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Enlarged Prostate (Benign Prostatic Hyperplasia)


Enlarged prostate, or benign prostatic hyperplasia (BPH), is a common occurrence among aging men. Benign means that the enlargement is not caused by cancer or infection. Prostatic refers to the area affected, the prostate gland, and hyperplasia means enlargement. As many as 50% of men experience symptoms of an enlarged prostate by age 60, and 90% of men will report symptoms by age 85. Since symptoms of enlarged prostate tend to worsen over time, it is important for men to understand the symptoms and the options for enlarged prostate treatment.

Enlarged Prostate Background

The prostate gland is located just below the bladder at the site where the bladder connects to the urethra. The urethra is a tube inside the penis that carries urine and semen out of the body. The prostate gland resembles a chestnut in size and shape, and it has an important role in sexual function; it produces semen, which is a transport fluid for sperm.


In most men, the prostate gland will undergo two stages of growth. The first stage occurs early in life and is usually complete by the end of puberty. The prostate usually remains the same size for many years; however, it may begin growing again during middle age, and some men develop symptoms by age 40. If the prostate becomes enlarged it may compress the urethra, which can interfere with elimination of urine and semen. The interference with urine elimination can cause a number of irritating symptoms and can lead to more serious problems as well.


Enlarged Prostate Causes

Physicians are not certain exactly why prostate growth occurs, but it is thought that it may be due to an excess amount of certain hormones in the body. One theory regarding the origin of an enlarged prostate involves a hormone called dihydrotestosterone (DHT). DHT is a natural hormone that is responsible for the initial stages of prostate growth. Persistently elevated DHT levels may cause the prostate to continue growing after it has reached full size. Physicians have noted that men who do not produce DHT do not experience enlarged prostate problems. Research has also shown that estrogen and genetics may play roles in enlarged prostate glands.

The role of estrogen can be explained by changing levels of testosterone. It is known that men produce testosterone and a small amount of estrogen throughout their lives; with aging, the amount of testosterone in the blood decreases, which leaves a larger proportion of estrogen. Studies have shown that higher levels of estrogen have been found in men who have enlarged prostate glands.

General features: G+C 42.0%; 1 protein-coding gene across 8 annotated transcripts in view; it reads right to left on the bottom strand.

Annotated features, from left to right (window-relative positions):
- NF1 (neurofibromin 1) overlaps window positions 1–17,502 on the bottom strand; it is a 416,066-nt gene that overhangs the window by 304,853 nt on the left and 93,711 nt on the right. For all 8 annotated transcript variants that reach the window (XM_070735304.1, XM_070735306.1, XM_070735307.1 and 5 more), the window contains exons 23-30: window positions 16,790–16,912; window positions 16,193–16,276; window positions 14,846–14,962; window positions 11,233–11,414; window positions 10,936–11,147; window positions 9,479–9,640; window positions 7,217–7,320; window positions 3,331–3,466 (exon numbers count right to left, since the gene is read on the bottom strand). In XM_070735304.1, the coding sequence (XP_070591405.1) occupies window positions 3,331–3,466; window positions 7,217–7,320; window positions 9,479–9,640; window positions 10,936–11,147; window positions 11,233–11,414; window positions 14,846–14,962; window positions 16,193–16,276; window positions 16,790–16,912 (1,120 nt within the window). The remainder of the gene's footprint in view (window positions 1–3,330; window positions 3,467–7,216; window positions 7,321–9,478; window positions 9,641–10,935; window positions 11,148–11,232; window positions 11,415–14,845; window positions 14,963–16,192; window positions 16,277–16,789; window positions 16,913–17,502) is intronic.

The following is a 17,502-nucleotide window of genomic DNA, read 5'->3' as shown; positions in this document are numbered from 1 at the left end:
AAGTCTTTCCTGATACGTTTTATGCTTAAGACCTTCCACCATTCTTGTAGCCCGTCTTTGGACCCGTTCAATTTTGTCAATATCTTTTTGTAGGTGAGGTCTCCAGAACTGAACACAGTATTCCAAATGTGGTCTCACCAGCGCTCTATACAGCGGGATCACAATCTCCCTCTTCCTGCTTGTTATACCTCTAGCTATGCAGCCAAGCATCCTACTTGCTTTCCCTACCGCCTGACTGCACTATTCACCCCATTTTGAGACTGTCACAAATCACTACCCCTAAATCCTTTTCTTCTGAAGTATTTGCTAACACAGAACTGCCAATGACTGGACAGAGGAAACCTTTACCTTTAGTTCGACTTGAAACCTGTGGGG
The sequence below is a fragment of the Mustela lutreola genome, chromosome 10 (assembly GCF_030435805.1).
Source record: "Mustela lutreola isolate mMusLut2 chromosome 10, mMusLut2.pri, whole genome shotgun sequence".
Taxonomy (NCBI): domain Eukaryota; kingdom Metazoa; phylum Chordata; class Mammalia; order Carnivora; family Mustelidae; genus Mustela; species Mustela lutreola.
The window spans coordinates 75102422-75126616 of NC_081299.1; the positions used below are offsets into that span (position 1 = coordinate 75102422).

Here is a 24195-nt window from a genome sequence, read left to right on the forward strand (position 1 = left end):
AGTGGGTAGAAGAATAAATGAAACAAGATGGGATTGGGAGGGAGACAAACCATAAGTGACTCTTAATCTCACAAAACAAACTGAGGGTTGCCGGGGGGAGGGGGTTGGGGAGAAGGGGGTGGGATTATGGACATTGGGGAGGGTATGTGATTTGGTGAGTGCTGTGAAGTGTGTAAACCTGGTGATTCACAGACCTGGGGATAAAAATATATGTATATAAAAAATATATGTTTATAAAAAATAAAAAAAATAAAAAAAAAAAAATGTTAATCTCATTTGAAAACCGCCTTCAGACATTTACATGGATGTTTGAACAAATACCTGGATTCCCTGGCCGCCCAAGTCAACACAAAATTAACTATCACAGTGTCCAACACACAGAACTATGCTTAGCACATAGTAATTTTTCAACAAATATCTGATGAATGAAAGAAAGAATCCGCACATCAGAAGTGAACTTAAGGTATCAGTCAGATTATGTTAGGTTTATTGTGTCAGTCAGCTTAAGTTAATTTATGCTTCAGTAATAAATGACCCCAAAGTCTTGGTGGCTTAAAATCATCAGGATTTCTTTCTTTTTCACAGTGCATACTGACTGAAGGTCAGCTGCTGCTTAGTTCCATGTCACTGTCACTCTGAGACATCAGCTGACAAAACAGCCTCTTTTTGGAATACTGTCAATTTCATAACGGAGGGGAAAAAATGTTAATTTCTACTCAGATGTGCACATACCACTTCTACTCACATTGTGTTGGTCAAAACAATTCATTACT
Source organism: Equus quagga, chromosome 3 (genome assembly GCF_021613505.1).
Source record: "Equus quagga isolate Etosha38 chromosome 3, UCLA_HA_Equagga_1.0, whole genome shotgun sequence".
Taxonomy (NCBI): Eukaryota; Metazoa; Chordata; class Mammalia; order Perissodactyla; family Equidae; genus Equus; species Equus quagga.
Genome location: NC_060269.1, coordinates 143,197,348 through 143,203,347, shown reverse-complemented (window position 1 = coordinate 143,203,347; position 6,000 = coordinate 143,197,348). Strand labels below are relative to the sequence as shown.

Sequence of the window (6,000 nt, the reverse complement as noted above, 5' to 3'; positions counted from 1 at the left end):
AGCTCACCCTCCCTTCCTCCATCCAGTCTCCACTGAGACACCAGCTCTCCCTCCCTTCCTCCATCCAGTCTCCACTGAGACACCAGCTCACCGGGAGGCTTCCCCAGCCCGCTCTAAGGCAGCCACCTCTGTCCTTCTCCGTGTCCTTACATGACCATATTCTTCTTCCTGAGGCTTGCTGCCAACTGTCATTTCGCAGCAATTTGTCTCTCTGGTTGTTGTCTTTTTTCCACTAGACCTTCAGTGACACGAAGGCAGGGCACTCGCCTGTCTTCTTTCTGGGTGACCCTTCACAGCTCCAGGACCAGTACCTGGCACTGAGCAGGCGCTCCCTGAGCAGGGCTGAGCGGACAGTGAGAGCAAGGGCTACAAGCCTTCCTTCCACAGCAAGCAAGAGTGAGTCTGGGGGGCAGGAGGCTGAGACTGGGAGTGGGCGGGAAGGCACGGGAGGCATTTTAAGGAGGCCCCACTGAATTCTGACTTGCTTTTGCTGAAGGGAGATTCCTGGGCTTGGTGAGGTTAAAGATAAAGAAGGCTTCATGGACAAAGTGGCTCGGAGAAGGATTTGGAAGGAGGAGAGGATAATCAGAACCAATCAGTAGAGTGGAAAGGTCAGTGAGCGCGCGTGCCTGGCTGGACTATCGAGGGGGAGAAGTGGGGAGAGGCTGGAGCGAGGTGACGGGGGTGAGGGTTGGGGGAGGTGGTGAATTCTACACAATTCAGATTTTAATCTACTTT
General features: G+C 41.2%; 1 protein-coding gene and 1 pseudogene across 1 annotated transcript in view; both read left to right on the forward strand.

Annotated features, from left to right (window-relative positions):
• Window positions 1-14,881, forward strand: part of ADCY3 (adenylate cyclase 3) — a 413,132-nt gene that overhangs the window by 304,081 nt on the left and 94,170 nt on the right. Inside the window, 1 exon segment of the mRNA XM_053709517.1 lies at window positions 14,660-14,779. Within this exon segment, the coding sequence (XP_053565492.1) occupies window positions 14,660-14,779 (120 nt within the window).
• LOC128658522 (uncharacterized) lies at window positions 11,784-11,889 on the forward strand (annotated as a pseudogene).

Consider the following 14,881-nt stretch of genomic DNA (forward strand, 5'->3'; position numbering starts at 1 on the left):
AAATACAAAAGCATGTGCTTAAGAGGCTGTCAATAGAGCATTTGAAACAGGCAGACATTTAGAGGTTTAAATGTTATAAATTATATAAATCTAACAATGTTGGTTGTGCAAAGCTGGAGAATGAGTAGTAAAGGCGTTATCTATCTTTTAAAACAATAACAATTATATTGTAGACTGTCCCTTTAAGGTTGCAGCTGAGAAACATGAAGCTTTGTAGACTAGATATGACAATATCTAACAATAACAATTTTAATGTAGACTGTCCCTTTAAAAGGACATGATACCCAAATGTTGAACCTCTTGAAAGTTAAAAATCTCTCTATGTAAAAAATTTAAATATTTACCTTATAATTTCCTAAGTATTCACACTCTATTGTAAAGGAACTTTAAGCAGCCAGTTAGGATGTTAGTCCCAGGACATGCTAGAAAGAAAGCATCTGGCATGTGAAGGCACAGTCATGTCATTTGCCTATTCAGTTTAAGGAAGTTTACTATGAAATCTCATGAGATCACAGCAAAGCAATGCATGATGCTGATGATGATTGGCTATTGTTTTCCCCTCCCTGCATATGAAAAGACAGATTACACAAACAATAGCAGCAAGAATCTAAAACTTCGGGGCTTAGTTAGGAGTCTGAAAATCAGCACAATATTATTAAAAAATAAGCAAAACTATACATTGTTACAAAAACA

Many physicians believe that genetics play a role as well. Men with a family history of enlarged prostate may be at greater risk than others.

It is important to note that there are several factors that determine the severity of the symptoms associated with enlarged prostate: the actual size of the prostate; the portion of the gland that is enlarged; and the degree to which smooth muscle tone in the urethra is increased. Interestingly, the size of the prostate gland does not necessarily predict the severity of the enlarged prostate symptoms. A large gland may not cause any obstruction, and a small gland may cause a lot. However, it is known that very large prostate glands almost always cause significant problems. The portion of the prostate gland that is enlarged can be very significant; for example, enlargement involving the median lobe is more likely to be associated with more severe symptoms. In the case of prostates, just as in real estate, location matters most. Enlarged prostate is frequently associated with increased tone in the smooth muscle of the urethra, and many of the irritative symptoms associated with enlarged prostate are due to this increased muscle tone and the resulting interference with urine flow.


Enlarged Prostate Symptoms

Men may experience varying enlarged prostate symptoms; however, most men experience problems relating to the obstruction of urine flow. Some common symptoms include:


A weak or interrupted urinary stream

Sudden urgency to urinate

More frequent urination

Inability to completely empty the bladder during urination

Trouble initiating urine flow even when bladder feels full

Some men with an enlarged prostate do not experience any of these symptoms. The only way to be certain whether or not you have an enlarged prostate is to consult a physician.


Important note: Symptoms of bladder cancer, overactive bladder (OAB), and urinary retention may be similar to those associated with enlarged prostate. It is important to have your primary care physician make a referral to a urologist if you fall into any of the following categories:


Young patients

Abnormal rectal exam, PSA, or urinalysis (see descriptions of these procedures below)

History of extensive urethral instrumentation or stricture

Poor response to medical therapy

Enlarged Prostate Diagnosis